Is a Safe-Treif Certification in the works?

Kashrut authorities have been able to make money on certifying all sorts of odd things that once never really needed a hechsher.  We all joke about the kashrus of water, fruit, and even toilet bowl cleaners. This is no joke, it’s serious business — it’s business-business.  You start with products that the marketplace needs, and then you create new marketplaces.  In fancy speak (Harvard Business School, in particular)  it’s about “creating new markets through service innovation.”

But there is a huge area of kashrus that has not been well covered by any certification body.  And some think that kashrus agencies are simply leaving money on the table.  The new service innovation:  Safe-Treif certification.

Everyone knows that modern orthdox travelers make up all sorts of safe-treif rules when they are on the road.  I’ve heard many, such as: Sushi can’t be that treif — it’s an uncooked piece of otherwise kosher tuna. Most bagels are probably not that treif either.  Just avoid the ones with asiago cheese.  And a poached salmon is not even on the same grill as the mamesh-treif stuff, so that’s probably kosher enough — especially if you tell the waitress to double wrap the baked potato (since there’s nothing more kosher than using lots of aluminum foil).  It’s pretty hard to treif beer, whiskey, and the free asian-flavored wasabi snacks they serve at the hotel bar.  Cookies can’t be that treif, most people don’t use lard anymore.  Heck, if you pick out the chicken from the salad, and don’t order the pepperoni on the pizza, then what can be so bad?  Maybe it’s safe-treif?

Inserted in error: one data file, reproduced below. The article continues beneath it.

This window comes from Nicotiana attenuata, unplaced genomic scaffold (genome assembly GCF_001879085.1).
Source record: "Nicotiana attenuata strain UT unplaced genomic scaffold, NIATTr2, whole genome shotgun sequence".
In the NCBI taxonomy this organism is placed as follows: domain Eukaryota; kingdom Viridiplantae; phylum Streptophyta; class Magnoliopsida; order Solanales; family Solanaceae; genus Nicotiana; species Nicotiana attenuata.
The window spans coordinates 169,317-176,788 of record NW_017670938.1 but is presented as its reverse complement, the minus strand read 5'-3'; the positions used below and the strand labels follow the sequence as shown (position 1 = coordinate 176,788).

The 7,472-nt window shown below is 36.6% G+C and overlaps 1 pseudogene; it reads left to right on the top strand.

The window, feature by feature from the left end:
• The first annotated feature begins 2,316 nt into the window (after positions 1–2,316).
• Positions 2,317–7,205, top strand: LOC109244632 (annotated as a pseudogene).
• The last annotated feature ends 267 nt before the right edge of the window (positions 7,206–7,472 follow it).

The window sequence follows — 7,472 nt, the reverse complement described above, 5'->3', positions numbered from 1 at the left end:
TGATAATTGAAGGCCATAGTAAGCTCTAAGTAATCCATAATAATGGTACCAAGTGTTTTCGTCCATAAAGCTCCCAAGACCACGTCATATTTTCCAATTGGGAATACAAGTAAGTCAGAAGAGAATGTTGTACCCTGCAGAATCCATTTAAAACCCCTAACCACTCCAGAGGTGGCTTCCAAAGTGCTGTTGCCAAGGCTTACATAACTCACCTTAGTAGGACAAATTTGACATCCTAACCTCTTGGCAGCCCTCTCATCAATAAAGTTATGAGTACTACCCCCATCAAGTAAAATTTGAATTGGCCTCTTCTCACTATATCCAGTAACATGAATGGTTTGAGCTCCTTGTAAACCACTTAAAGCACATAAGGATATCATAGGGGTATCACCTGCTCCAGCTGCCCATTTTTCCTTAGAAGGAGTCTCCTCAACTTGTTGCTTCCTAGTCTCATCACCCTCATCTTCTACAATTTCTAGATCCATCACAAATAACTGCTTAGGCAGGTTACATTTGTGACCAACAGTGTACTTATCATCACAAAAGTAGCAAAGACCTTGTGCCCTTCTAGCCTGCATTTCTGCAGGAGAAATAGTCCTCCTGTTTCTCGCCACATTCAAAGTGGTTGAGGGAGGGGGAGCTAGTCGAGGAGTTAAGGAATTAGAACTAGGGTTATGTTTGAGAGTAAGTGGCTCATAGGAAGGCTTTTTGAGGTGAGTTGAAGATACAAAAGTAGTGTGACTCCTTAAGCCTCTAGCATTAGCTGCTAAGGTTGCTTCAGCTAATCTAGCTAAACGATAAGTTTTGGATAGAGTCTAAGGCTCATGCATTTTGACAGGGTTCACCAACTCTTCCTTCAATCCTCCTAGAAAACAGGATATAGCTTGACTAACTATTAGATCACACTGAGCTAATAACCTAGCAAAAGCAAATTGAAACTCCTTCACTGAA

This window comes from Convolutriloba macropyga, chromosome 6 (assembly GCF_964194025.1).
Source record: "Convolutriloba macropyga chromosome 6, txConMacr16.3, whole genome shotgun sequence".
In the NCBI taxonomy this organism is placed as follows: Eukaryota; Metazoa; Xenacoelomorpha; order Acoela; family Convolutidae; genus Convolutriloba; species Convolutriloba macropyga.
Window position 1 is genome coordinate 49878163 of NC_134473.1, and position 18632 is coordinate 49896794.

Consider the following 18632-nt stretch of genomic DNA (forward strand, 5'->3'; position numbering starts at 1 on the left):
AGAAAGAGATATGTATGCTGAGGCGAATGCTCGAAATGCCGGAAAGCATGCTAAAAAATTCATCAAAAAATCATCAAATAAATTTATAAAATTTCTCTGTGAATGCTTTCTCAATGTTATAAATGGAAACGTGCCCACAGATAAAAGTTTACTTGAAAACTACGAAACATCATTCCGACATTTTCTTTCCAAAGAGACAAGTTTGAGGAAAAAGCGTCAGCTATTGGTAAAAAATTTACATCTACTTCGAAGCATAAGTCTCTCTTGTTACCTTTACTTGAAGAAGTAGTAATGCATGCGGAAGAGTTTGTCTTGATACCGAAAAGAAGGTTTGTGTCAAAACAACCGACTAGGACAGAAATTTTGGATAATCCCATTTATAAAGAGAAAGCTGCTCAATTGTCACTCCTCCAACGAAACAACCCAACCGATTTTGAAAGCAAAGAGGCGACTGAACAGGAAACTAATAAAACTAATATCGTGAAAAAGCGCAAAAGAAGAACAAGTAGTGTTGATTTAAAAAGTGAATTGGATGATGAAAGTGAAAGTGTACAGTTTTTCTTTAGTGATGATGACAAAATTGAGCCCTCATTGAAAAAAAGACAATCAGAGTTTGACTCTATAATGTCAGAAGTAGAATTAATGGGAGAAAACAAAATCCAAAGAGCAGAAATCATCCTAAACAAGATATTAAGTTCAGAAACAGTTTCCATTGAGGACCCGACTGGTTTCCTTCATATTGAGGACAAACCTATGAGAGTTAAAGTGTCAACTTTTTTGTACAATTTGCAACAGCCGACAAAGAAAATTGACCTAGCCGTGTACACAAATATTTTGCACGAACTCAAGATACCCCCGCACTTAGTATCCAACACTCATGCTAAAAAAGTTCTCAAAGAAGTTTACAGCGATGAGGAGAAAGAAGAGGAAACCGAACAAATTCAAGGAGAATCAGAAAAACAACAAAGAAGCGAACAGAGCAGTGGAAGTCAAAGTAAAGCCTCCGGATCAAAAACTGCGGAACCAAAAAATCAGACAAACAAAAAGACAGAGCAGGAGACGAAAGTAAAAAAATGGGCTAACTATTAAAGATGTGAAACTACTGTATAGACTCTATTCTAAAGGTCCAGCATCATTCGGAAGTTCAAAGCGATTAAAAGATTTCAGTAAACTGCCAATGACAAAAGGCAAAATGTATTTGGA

Or maybe not!

But how would you know?

Some predict we’ll have a safe-treif certification within the next 5 years where you can identify how to keep “kosher-enough”.  Kosher-enough is when people in the community will still eat in your home, but you don’t have to pack all that crappy kosher-on-the-go food when you travel.

Do you think this will happen?

Kashrut authorities have been able to make money on certifying water, fruit, and even toilet bowl cleaners.  Could they figure out a way to make money on certifying treif foods too?  I bet they are thinking about it.